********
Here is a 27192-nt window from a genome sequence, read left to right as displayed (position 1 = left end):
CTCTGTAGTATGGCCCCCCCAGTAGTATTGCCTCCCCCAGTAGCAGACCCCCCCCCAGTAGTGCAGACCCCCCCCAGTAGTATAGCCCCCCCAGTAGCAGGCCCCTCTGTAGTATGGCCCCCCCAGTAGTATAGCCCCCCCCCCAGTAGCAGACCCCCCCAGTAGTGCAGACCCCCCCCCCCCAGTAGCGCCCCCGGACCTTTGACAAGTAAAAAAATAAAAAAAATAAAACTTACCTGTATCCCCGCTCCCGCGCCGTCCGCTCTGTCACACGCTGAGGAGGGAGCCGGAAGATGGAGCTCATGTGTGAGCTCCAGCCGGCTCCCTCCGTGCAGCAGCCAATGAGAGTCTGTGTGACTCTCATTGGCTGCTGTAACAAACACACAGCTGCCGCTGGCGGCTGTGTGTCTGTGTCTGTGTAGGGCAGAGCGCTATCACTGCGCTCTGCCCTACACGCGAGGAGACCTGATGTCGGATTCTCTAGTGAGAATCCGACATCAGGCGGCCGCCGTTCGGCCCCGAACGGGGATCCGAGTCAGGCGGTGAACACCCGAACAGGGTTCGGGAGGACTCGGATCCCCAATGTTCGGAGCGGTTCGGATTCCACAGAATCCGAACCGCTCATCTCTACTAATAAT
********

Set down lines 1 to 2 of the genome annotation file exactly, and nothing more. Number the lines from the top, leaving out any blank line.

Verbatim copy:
Here is a 27192-nt window from a genome sequence, read left to right as displayed (position 1 = left end):
CTCTGTAGTATGGCCCCCCCAGTAGTATTGCCTCCCCCAGTAGCAGACCCCCCCCCAGTAGTGCAGACCCCCCCCAGTAGTATAGCCCCCCCAGTAGCAGGCCCCTCTGTAGTATGGCCCCCCCAGTAGTATAGCCCCCCCCCCAGTAGCAGACCCCCCCAGTAGTGCAGACCCCCCCCCCCCAGTAGCGCCCCCGGACCTTTGACAAGTAAAAAAATAAAAAAAATAAAACTTACCTGTATCCCCGCTCCCGCGCCGTCCGCTCTGTCACACGCTGAGGAGGGAGCCGGAAGATGGAGCTCATGTGTGAGCTCCAGCCGGCTCCCTCCGTGCAGCAGCCAATGAGAGTCTGTGTGACTCTCATTGGCTGCTGTAACAAACACACAGCTGCCGCTGGCGGCTGTGTGTCTGTGTCTGTGTAGGGCAGAGCGCTATCACTGCGCTCTGCCCTACACGCGAGGAGACCTGATGTCGGATTCTCTAGTGAGAATCCGACATCAGGCGGCCGCCGTTCGGCCCCGAACGGGGATCCGAGTCAGGCGGTGAACACCCGAACAGGGTTCGGGAGGACTCGGATCCCCAATGTTCGGAGCGGTTCGGATTCCACAGAATCCGAACCGCTCATCTCTACTAATAAT